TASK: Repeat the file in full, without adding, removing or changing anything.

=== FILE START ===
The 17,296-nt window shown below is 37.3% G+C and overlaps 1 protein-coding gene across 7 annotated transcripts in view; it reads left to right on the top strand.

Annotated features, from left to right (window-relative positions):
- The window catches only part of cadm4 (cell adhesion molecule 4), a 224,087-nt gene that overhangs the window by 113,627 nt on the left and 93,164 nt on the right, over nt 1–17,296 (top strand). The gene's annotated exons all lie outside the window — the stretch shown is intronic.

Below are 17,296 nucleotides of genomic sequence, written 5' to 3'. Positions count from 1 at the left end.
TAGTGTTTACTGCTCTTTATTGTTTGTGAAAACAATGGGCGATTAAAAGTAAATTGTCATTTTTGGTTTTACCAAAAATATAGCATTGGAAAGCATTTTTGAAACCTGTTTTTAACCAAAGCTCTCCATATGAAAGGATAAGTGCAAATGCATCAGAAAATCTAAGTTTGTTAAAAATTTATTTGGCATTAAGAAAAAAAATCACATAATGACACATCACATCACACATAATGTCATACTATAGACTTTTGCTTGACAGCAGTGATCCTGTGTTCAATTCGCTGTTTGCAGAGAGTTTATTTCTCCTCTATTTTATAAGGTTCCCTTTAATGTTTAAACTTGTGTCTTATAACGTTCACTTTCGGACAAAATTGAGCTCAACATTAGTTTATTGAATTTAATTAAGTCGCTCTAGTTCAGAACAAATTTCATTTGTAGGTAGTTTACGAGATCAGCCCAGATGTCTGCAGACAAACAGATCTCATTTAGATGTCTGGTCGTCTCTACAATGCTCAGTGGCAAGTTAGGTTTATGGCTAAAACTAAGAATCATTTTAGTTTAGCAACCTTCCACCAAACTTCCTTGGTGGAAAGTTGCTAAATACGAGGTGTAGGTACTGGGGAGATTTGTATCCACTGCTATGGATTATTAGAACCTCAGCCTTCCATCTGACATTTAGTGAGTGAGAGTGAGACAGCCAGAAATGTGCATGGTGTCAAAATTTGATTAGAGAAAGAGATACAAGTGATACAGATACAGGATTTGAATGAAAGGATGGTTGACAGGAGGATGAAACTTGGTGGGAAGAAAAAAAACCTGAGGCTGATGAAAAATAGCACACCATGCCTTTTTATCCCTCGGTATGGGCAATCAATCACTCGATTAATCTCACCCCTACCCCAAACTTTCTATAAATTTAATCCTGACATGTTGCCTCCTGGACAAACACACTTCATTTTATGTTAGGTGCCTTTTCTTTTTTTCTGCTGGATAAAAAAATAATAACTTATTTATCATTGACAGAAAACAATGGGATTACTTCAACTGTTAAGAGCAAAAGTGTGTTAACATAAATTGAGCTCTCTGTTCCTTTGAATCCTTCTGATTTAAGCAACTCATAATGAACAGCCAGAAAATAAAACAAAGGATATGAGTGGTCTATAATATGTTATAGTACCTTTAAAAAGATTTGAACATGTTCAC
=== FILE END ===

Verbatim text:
The 17,296-nt window shown below is 37.3% G+C and overlaps 1 protein-coding gene across 7 annotated transcripts in view; it reads left to right on the top strand.

Annotated features, from left to right (window-relative positions):
- The window catches only part of cadm4 (cell adhesion molecule 4), a 224,087-nt gene that overhangs the window by 113,627 nt on the left and 93,164 nt on the right, over nt 1–17,296 (top strand). The gene's annotated exons all lie outside the window — the stretch shown is intronic.

Below are 17,296 nucleotides of genomic sequence, written 5' to 3'. Positions count from 1 at the left end.
TAGTGTTTACTGCTCTTTATTGTTTGTGAAAACAATGGGCGATTAAAAGTAAATTGTCATTTTTGGTTTTACCAAAAATATAGCATTGGAAAGCATTTTTGAAACCTGTTTTTAACCAAAGCTCTCCATATGAAAGGATAAGTGCAAATGCATCAGAAAATCTAAGTTTGTTAAAAATTTATTTGGCATTAAGAAAAAAAATCACATAATGACACATCACATCACACATAATGTCATACTATAGACTTTTGCTTGACAGCAGTGATCCTGTGTTCAATTCGCTGTTTGCAGAGAGTTTATTTCTCCTCTATTTTATAAGGTTCCCTTTAATGTTTAAACTTGTGTCTTATAACGTTCACTTTCGGACAAAATTGAGCTCAACATTAGTTTATTGAATTTAATTAAGTCGCTCTAGTTCAGAACAAATTTCATTTGTAGGTAGTTTACGAGATCAGCCCAGATGTCTGCAGACAAACAGATCTCATTTAGATGTCTGGTCGTCTCTACAATGCTCAGTGGCAAGTTAGGTTTATGGCTAAAACTAAGAATCATTTTAGTTTAGCAACCTTCCACCAAACTTCCTTGGTGGAAAGTTGCTAAATACGAGGTGTAGGTACTGGGGAGATTTGTATCCACTGCTATGGATTATTAGAACCTCAGCCTTCCATCTGACATTTAGTGAGTGAGAGTGAGACAGCCAGAAATGTGCATGGTGTCAAAATTTGATTAGAGAAAGAGATACAAGTGATACAGATACAGGATTTGAATGAAAGGATGGTTGACAGGAGGATGAAACTTGGTGGGAAGAAAAAAAACCTGAGGCTGATGAAAAATAGCACACCATGCCTTTTTATCCCTCGGTATGGGCAATCAATCACTCGATTAATCTCACCCCTACCCCAAACTTTCTATAAATTTAATCCTGACATGTTGCCTCCTGGACAAACACACTTCATTTTATGTTAGGTGCCTTTTCTTTTTTTCTGCTGGATAAAAAAATAATAACTTATTTATCATTGACAGAAAACAATGGGATTACTTCAACTGTTAAGAGCAAAAGTGTGTTAACATAAATTGAGCTCTCTGTTCCTTTGAATCCTTCTGATTTAAGCAACTCATAATGAACAGCCAGAAAATAAAACAAAGGATATGAGTGGTCTATAATATGTTATAGTACCTTTAAAAAGATTTGAACATGTTCAC